The WSJ reports that the biofuel industry is introuble, billions in federal subsidies notwithstanding. Biofuels received greater subsidies than any other fuel source in 2007, according to the Energy Information Administration, but it was apparently not enough.
Domestically produced biofuels were supposed to be an answer to reducing America's reliance on foreign oil. In 2007, Congress set targets for the U.S. to blend 36 billion gallons of biofuels a year into the U.S. fuel supply in 2022, from 11.1 billion gallons in 2009. That would increase biofuels' share of the liquid-fuel mix to roughly 16% from 5%, based on U.S. Energy Information Administration fuel-demand projections.
Corn ethanol, which has been supported by government blending mandates and other subsidies for years, has come under fire for driving up the price of corn and other basic foodstuffs. While it will continue to be produced, corn ethanol's dominant role in filling the biofuels' blending mandate was set to shrink through 2022. Cellulosic ethanol, derived from the inedible portions of plants, and other advanced fuels were expected to surpass corn ethanol to fill close to half of all biofuel mandates in that time.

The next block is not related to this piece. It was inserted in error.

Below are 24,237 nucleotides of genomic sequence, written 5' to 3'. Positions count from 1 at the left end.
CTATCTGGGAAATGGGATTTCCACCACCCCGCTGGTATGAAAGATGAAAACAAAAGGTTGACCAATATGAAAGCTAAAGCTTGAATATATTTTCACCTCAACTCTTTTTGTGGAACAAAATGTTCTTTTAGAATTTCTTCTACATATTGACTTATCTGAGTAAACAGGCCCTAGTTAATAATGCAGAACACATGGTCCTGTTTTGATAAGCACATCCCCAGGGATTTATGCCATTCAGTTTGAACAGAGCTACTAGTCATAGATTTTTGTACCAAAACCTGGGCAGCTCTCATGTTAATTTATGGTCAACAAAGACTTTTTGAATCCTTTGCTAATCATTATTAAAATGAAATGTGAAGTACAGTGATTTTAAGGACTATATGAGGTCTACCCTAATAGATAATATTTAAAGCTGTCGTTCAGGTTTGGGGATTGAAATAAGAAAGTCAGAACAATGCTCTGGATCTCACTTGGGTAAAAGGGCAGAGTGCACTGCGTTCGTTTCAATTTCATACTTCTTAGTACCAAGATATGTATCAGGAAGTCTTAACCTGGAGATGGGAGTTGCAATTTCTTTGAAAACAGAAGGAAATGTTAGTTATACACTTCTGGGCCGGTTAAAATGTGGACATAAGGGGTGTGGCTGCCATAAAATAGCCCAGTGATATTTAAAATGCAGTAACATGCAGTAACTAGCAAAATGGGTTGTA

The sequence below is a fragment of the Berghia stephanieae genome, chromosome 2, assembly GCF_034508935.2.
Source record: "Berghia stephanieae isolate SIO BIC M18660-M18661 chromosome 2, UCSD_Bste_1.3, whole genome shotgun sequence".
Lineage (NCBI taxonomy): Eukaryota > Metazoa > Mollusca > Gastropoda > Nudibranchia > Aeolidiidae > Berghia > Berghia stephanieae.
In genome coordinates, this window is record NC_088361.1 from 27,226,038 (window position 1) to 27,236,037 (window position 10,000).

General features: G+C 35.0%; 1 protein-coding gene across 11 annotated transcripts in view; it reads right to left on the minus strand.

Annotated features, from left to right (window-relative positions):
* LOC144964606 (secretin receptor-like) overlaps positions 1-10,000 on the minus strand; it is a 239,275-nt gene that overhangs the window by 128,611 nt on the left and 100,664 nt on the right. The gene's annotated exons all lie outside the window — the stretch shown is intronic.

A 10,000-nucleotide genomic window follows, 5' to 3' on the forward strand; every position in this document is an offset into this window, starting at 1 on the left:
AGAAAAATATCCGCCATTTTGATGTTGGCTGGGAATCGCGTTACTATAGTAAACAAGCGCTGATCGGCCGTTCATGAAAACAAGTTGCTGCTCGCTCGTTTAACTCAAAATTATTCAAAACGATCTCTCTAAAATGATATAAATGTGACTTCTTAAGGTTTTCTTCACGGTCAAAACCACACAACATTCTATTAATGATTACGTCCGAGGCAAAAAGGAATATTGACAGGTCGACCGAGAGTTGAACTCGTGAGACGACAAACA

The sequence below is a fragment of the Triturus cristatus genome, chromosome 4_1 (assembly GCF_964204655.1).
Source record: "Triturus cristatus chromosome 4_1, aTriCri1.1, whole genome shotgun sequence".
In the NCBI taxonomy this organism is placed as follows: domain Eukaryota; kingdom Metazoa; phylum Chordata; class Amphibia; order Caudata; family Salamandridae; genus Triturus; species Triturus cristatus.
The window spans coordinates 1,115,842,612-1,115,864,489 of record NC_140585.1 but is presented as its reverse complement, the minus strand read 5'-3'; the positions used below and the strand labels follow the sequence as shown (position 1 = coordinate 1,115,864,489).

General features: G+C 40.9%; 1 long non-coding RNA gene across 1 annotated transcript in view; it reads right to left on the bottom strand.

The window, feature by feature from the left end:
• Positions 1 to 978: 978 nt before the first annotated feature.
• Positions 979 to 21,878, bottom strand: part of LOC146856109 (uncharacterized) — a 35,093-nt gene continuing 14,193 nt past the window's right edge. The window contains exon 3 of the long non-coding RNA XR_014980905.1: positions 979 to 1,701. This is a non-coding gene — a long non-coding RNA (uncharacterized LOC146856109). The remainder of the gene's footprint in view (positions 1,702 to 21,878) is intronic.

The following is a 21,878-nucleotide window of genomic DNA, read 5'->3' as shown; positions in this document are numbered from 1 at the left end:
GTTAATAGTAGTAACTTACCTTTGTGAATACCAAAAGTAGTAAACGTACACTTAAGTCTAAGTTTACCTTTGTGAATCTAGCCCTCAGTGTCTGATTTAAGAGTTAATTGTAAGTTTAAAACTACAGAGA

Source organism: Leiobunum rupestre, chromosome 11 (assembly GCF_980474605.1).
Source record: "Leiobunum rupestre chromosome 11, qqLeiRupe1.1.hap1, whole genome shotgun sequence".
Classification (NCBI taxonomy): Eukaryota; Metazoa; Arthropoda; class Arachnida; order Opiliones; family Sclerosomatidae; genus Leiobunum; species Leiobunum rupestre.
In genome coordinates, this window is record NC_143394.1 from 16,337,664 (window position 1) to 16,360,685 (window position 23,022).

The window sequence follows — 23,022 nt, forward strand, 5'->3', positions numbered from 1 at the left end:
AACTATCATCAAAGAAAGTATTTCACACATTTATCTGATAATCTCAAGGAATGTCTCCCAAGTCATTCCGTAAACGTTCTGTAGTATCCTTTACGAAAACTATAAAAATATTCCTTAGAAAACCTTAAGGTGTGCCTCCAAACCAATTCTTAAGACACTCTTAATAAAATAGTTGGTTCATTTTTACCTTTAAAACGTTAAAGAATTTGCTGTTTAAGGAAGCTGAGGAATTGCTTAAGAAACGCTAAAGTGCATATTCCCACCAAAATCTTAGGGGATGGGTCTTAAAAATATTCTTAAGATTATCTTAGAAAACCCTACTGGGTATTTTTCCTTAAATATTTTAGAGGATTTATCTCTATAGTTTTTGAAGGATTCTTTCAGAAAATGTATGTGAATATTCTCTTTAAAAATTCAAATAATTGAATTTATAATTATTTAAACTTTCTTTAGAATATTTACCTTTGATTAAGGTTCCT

But the industry is already falling behind the targets. The EPA, which implements the congressional blending mandates, still hasn't issued any regulations to allow biodiesel blending, though they were supposed to start in January. The mandate to blend next-generation fuels, which kicks in next year, is unlikely to be met because of a lack of enough viable production.
"I don't believe there's a man, woman or child who believes the industry can hit" the EPA's 2010 biofuel blending targets, says Bill Wicker, spokesman for Sen. Jeff Bingaman of New Mexico, chairman of the Senate Energy Committee.
Biodiesel producers are scrambling for yet more government support to bail them out, and are likely to get a receptive hearing. Farm-state senators are calling for action, and the Administration promises more grants and loans for "green" biofuel projects -- and corn barrel politics continue.